At the same time, companies also need to be aware of the challenges facing the employee experience in 2023. Shifts to hybrid working and asynchronous working have taken their toll, with less proximity and connection between management and employees—and between employees. Across the board, project staff, HR, managers and leaders are all struggling to handle a changing HR landscape.
In short, as we look at the human resources technology trends of 2023, what we see is that the focus is on people.
The top 5 HR tech trends in 2023
As businesses strive to put the employee at the heart of the experience, what role does HR technology play?
Here are the top 5 latest trends in HR technology.
1. Safeguarding employee wellbeing
Even with the pandemic behind us, stress is continuing to overwhelm workers. Work-related stress levels were actually higher in 2022 than in 2020, and some psychology and psychiatry experts report an emerging post-pandemic stress disorder.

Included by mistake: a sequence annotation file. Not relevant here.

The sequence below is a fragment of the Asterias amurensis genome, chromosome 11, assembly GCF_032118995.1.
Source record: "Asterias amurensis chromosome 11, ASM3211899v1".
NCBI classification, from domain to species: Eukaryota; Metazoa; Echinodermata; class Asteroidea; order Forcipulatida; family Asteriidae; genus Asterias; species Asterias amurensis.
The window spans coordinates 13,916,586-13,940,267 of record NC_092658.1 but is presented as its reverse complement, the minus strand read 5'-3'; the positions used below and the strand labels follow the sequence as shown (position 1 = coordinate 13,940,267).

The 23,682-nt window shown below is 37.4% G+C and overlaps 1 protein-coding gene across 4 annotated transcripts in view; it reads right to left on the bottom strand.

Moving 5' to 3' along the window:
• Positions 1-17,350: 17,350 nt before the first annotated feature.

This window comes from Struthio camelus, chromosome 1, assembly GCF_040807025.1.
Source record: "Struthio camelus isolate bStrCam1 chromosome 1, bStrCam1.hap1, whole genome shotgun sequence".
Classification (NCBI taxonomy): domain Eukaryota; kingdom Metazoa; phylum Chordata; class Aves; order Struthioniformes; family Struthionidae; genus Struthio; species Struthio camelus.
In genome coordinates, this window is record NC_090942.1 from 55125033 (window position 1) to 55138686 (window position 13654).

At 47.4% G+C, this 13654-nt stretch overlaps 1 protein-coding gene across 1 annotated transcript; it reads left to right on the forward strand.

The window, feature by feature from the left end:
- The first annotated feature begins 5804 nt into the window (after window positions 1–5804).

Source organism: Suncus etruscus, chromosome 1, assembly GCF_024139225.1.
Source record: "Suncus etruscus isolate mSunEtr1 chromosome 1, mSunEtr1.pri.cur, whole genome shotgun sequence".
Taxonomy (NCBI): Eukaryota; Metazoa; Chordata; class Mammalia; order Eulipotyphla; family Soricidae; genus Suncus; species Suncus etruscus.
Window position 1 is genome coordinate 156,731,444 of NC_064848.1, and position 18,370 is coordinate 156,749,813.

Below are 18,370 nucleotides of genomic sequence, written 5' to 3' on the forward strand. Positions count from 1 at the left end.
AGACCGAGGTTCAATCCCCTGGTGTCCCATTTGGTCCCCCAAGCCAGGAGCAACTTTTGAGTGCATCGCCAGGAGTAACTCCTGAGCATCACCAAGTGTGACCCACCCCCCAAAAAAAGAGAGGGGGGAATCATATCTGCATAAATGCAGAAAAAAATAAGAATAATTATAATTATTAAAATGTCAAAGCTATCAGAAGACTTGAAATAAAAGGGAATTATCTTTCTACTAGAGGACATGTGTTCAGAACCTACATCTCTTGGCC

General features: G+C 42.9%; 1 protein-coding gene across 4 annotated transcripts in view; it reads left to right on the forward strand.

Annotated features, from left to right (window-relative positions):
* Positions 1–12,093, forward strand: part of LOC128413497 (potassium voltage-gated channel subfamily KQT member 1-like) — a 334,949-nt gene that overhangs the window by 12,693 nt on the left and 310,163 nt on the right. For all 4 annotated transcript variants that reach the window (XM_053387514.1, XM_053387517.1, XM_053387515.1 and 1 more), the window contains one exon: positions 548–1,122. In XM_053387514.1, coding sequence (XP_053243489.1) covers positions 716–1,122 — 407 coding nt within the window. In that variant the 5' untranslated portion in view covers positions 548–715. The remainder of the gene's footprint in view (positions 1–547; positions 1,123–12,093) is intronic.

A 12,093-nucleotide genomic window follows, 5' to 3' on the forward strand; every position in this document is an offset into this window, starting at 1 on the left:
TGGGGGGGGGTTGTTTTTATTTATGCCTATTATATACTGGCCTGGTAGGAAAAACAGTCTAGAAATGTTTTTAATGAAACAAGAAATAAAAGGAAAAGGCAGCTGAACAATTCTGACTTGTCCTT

And it’s not just the pandemic. The American Psychological Association reports that the cost of living, the war in Ukraine, and global instability are causing more than 8 in 10 American adults to experience stress. In the UK, 62% of workers have experienced burnout in the last year.
This is bad news for productivity. Over half of employees report that poor mental health is impacting their work, according to ADP Research Institute.
It doesn’t help that more remote working makes it harder for managers to spot and support overworked team members. Frontline workers, knowledge workers, senior HR leaders and business leaders all agree: employee stress and burnout is the top reason people are leaving their organisations.